Our bodies do a good job of cleaning themselves, and sometimes that involves creating unusual substances and scents. Sometimes, a change in the smells or substances could be more serious. This can be the case with smegma. Smegma is a buildup of dead skin cells, oil, and other fluids on the tip of the penis or in the folds of the vagina. The buildup can grow over time, and if it’s not taken care of, it can lead to painful side effects.
Smegma is caused by shredded skin cells, dead epithelial cells, mixing with skin oil secretions, such as sweat and naturally-produced lubricants. Smegma may build up if it is not washed away properly. This may cause problems, thus good personal hygiene is necessary to avoid such problems.
Smegma is a secretion of the oil glands around the genitals. For men, smegma often appears under the foreskin of the penis. In women, it’s most likely to appear between the folds of the vagina’s labia or around the clitoral hood. Smegma has several distinct characteristics:
- thick, cheese-like consistency
- white in color (can be darker depending on natural skin tone)
- unpleasant smell
How does smegma the body?
The head of the people has glands under the foreskin that produce fluid, smegma, to allow the foreskin to move over the head of the penis easily. When the head of the penis isn't regularly cleaned, the smegma can start to smell and form white lumpy discharge. Smegma is most frequent among young boys and older men. With young boys it's important they learn at a young age what is important about personal hygiene when it comes to their private parts. When the head of the penis is cleaned regularly and thoroughly with water, it is just as hygienic as circumcision. Because good personal hygiene of genitalia is becoming more and more normal, less and less people have complaints of accumulation of smegma.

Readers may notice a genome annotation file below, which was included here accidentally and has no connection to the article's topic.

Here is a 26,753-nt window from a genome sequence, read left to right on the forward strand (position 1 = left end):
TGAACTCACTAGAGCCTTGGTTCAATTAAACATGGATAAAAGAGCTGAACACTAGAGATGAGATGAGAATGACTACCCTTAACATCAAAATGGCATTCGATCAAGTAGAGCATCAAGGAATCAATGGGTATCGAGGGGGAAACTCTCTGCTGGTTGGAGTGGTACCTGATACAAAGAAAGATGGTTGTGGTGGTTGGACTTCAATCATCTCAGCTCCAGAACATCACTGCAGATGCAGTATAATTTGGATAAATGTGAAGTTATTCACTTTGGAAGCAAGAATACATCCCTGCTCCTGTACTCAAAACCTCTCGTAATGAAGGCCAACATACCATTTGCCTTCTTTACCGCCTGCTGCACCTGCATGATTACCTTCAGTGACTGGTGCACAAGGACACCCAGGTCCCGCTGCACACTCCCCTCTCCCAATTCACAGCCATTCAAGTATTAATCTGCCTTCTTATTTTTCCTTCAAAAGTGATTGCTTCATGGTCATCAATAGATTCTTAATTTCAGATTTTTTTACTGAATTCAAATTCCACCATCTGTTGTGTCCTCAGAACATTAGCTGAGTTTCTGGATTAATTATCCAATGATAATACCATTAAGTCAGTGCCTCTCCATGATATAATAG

Smegma and cancer
Some studies have indicated a possibility that smegma may contain cancer-causing substances. They do state, however, that this link has not been proven. According to the American Cancer Society it is now mainly believed that smegma itself is probably not responsible for penile cancer, but that it could potentially increase the risk of cancer by causing irritation of the penis.
The best way to treat smegma is to wash your genitalia. Following these instructions can help you eliminate any smegma buildup.
- If you’re uncircumcised, gently pull back the foreskin. If you’re female, pull apart your vaginal folds with your first two fingers.
- Use mild soap and warm water to wash beneath the foreskin or in and around the labia. Avoid using perfumed or highly-scented soaps. These products may irritate the sensitive skin.
- Rinse the penis or vagina thoroughly, and dry well.
- For men, pull the foreskin back over the tip of the penis. Be careful to not irritate your penis by using sharp devices or products like cotton swabs to clean the head of your penis.
Smegma can be prevented through good personal hygiene. Clean your genitals daily, and avoid using harsh soaps or products in the area. In women, that includes avoiding douches, or vaginal rinses, which can lead to vaginal infections and other health concerns.
If you regularly have excess smegma accumulation despite good personal hygiene, or if you notice other changes to your genitals, include inflammation, pain, or abnormal discharge, see your doctor.